After your training is complete, you hop in the back of a truck and ride into battle. When you get out of the truck, or rather are blown out of the truck by an explosion, you're boosted over the cemetery wall. Here, you'll find yourself in the midst of one of the most impressive firefights in any first-person shooter to date. Everywhere you look, there's carnage. Bullets and grenades whiz through the air while bombs explode all around, leaving soldiers to scramble for whatever cover they can find--be it a bombed-out mausoleum or a grave stone. The bodies of your fallen comrades are strewn about the battlefield--a stark reminder that unless you want to join them, you need to keep moving. A later level sees you making your way across a pasture using a tank (and even the carcasses of dead cows) as cover to shield yourself from the Nazi soldiers who surround the field. Most of the rest of the game's 14 missions aren't quite as intense as these two examples, but there's rarely a dull moment to be found.
Call of Duty 3 isn't a run-and-gun FPS, but it's not as slow-paced as a tactical shooter, either. You'll fight alongside CPU-controlled soldiers, and you'll generally need to stay behind cover, pick off as many soldiers as you can, and then advance to the next safe location. Since you spend so much time behind cover, it would have been nice to have the ability to lean, but you can do pretty well without it. Because the game's artificial intelligence appears "smarter" than a typical FPS, it can be frustrating to be unable to clear a particular section because of cheap tricks like how new enemies will spawn to replace fallen soldiers in outdoor levels (they don't do this indoors). But once you come to grips with the fact that you can't kill them all, it shouldn't bother you much. You still need to be careful not to shoot fellow soldiers, but the game is more forgiving this time around--the game doesn't instantly end when you fire that first bullet into your comrade's chest. Call of Duty 3 isn't a terribly difficult game on the default setting, nor is it particularly lengthy, clocking in at 8 to 10 hours from start to finish. On the default difficulty, enemy soldiers aren't very aggressive and they'll follow the same patterns over and over, so it's easy to sit back and wait for them to show themselves. Series veterans looking for more of a challenge will want to bump up the difficulty to hard or veteran, as doing so results in a vastly different and more intense experience. Enemies are much more aggressive, they're better shots, and your health disappears much quicker.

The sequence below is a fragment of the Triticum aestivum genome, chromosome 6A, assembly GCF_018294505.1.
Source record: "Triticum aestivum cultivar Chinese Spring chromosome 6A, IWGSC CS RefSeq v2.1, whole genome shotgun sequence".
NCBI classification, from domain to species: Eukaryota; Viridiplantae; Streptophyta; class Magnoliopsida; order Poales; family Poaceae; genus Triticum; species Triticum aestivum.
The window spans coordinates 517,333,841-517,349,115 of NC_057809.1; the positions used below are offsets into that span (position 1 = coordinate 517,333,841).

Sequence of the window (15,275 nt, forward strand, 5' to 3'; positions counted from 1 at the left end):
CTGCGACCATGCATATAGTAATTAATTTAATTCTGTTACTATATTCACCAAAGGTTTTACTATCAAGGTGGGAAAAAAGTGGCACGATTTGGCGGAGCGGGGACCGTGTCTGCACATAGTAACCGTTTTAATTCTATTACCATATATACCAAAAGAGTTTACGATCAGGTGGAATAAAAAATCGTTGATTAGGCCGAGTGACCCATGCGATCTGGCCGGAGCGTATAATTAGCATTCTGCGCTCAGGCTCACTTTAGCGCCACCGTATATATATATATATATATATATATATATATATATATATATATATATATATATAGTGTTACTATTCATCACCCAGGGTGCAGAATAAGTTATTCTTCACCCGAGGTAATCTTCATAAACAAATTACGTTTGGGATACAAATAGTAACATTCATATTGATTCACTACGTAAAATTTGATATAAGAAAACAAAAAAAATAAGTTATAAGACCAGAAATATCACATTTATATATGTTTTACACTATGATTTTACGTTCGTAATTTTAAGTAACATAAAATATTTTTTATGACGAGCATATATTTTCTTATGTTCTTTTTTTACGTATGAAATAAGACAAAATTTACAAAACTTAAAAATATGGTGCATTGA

Mission objectives are varied but don't stray far from what you'd expect from the type of first-person shooter that takes place in World War II. Sometimes you'll simply need to get from point A to point B, while other times you'll need to defend an area from attack, rescue hostages, or plant explosives. You'll also have to use your binoculars to mark targets for air strikes, man stationary guns, and even ride in the back of a jeep and pick off bad guys with the jeep's machine gun. Rather than a single path to success, there are multiple ways to approach missions. Sometimes the game presents you with clear-cut options, while other times you'll have to find them on your own. Each objective is shown as a star on your radar, making them easy to find even in the heat of battle.